Singapore’s economy to open up ‘step by step’ after COVID-19 circuit breaker: Prime Minister Lee Hsien Loong on his May Day speech

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Singapore PM Lee is delivering his May Day speech. Photo: PM Office, Singapore

Enamul Hafiz Latifee compiles,

Restarting Singapore’s economy after the COVID-19 pandemic will not be straightforward and some sectors will need to wait longer to reopen, said Prime Minister Lee Hsien Loong on Thursday, 30 April 2020.

Meanwhile, the country needs to step up testing for the virus, speed up contact tracing and proceed cautiously with safeguards so that infection numbers do not rise again, he added.

 

The Prime Minister made this point in his annual May Day speech to workers, in which he also laid out his strategy for getting Singapore through the immediate crisis and adapting to longer-term structural changes in the economy.

 

Essential services have been kept going, he said, “but the rest of the economy will have to open up step by step and not all at once”. PM Lee said that Singapore will progressively restart its economy after it brings down the number of new COVID-19 cases, but this will “not be straightforward”.

He added: “Some industries will open up earlier than others, and recover sooner… Other sectors will have to wait, especially those which attract crowds, or involve close contact with other people, such as entertainment outlets and large-scale sporting events.”

 

First in line to open up include sectors that are critical to keeping Singapore’s economy going domestically, as well as those that keep the country connected to the world and global supply chains, he said.

 

But all other industries also need to be kept “intact, ready to resume business when conditions allow”.

 

PM Lee added: “This demands close cooperation between companies, workers and the Government.”

 

He noted that tourism and aviation are likely to take much longer to recover than the rest, because international travel will remain restricted as long as COVID-19 poses a global threat.

 

“Air transport is fundamental to Singapore’s role as a global and regional hub. It is a strategic sector. This is why the Government is providing extra support for aviation,” he said.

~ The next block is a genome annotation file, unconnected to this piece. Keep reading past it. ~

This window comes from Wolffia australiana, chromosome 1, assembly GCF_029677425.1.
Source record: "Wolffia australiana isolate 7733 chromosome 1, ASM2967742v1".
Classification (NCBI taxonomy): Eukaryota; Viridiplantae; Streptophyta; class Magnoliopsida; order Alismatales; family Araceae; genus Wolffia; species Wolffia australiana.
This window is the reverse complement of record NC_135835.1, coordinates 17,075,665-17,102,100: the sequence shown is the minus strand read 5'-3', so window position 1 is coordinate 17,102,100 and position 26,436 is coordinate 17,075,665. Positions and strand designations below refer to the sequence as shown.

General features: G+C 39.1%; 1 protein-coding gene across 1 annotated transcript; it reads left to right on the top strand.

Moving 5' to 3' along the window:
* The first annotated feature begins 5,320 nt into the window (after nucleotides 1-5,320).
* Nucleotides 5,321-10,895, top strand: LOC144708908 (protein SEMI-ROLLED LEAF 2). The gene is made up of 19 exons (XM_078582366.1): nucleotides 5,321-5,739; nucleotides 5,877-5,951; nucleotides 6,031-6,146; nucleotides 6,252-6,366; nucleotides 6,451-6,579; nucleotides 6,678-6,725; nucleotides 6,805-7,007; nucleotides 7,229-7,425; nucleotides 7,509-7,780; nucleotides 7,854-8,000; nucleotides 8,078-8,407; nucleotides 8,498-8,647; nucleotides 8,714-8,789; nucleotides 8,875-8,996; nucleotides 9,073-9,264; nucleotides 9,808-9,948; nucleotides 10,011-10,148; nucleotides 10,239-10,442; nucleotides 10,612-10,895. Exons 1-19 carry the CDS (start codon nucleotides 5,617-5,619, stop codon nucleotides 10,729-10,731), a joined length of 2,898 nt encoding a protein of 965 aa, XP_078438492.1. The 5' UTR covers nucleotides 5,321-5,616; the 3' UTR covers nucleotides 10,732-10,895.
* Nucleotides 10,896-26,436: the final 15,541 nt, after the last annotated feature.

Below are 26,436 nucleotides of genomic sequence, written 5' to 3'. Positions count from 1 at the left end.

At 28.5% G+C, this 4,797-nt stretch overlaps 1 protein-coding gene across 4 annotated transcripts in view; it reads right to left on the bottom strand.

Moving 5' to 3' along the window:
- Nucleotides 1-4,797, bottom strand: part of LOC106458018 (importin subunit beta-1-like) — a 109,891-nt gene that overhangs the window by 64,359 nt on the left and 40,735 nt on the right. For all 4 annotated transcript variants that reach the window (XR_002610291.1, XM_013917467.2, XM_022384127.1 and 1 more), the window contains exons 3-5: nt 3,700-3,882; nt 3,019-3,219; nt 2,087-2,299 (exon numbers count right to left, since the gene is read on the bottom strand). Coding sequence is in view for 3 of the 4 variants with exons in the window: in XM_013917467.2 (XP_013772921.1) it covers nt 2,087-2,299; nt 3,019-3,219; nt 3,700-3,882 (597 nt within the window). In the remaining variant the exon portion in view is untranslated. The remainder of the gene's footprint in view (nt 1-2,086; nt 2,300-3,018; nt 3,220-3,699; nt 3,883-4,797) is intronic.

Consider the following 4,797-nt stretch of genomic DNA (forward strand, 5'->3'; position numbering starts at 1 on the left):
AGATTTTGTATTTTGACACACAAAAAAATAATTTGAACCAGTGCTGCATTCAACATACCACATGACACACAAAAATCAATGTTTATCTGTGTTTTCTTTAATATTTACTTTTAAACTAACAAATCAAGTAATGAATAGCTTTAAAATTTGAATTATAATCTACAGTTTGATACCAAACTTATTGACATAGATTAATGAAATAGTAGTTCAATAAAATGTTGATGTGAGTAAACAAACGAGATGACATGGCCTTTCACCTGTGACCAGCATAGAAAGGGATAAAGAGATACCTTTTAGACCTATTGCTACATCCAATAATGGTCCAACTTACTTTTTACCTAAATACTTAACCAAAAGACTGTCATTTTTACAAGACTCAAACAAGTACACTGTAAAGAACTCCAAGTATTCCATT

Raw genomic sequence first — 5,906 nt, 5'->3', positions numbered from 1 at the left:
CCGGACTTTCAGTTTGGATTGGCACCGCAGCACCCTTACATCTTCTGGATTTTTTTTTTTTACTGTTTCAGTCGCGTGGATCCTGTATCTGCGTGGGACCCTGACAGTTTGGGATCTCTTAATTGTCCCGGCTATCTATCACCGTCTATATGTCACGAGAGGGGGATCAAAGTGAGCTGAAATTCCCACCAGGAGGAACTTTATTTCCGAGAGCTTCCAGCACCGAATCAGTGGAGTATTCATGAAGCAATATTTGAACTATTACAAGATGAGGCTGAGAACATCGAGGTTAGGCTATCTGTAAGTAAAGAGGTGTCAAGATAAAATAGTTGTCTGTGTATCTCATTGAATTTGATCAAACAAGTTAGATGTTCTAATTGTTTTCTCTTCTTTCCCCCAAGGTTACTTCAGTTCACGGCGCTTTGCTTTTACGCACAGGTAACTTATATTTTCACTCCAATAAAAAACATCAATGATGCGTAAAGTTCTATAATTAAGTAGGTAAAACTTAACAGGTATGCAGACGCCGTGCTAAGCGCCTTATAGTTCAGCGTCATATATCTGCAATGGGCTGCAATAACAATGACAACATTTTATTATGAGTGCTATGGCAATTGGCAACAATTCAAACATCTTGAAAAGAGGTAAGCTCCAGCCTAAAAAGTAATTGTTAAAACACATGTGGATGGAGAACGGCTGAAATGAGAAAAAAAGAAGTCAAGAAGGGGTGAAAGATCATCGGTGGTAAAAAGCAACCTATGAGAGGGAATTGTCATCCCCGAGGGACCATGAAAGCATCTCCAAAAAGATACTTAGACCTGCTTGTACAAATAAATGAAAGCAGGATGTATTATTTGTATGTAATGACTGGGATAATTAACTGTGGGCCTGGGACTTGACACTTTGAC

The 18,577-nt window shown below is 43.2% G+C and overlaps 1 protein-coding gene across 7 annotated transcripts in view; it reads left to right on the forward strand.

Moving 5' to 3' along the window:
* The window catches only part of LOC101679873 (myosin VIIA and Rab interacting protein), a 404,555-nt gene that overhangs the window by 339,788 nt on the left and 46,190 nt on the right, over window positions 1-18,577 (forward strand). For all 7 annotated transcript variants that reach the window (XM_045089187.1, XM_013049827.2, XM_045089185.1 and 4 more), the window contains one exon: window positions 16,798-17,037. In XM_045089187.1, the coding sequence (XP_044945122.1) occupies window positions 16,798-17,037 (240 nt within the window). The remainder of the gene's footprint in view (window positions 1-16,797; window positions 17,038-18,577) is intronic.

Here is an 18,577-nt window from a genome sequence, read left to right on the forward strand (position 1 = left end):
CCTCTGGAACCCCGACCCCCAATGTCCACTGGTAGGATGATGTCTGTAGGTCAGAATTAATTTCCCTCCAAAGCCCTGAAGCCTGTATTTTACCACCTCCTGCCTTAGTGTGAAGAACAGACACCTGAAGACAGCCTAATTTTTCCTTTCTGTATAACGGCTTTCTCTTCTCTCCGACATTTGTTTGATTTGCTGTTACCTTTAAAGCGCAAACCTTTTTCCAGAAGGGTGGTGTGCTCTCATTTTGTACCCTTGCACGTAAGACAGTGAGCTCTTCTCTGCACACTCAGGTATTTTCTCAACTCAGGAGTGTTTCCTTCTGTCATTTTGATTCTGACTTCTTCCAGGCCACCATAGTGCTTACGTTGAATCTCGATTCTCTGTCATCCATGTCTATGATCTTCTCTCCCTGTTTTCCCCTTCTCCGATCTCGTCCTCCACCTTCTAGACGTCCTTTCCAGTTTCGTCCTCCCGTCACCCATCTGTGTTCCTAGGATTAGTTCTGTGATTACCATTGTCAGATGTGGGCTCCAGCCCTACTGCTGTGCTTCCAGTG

PM Lee highlighted the efforts of the Singapore Airlines Group (SIA), which has helped fly in essential supplies, mounted evacuation flights to bring Singaporeans home and redeployed its cabin crew to serve in such roles as safe distancing ambassadors.

 

But its planes may stay grounded for some time, and as the national carrier faces its “biggest crisis ever”, those in management have taken pay cuts, and its unions and workers have made sacrifices too.

 

“The Government is determined that SIA will see through this crisis,” PM Lee said. “SIA has always flown Singapore’s flag high all over the world, and made us proud. We will spare no effort to enable it to do so again”.

 

Overcoming the COVID-19 Pandemic

In his message on the eve of 1st May when workers are celebrated, PM Lee laid out his strategy to get Singapore through the crisis and adapt to longer-term structural changes in the economy.

 

On the medical front, Singapore has made significant progress but it has more to do as there are many COVID-19 cases in migrant worker dormitories.

 

He thanked them for their contributions to the country and lauded those in essential services for their efforts during this crisis, adding: “All of you have made sacrifices and exceeded the call of duty.”

 

On the economic front, Singapore has felt the full brunt of the downturn. The Government has tapped the country’s reserves to save jobs, reduce costs for companies and tide Singaporeans through the crisis, he said.

 

But businesses still have other costs to bear, and many workers will see reduced pay – either in lost overtime or indirect wage cuts.

PM Lee urged both businesses and workers to take a longer-term view.

 

“Workers must accept wage sacrifices to keep businesses going. And employers must make every effort to keep their workers, and help them through this difficult period,” he said. “They should not drop workers at the first sign of trouble. This way, workers will remember and return the kindness, serve loyally and help their businesses survive. Companies will also be in a better position to rebuild when the economy begins to recover.”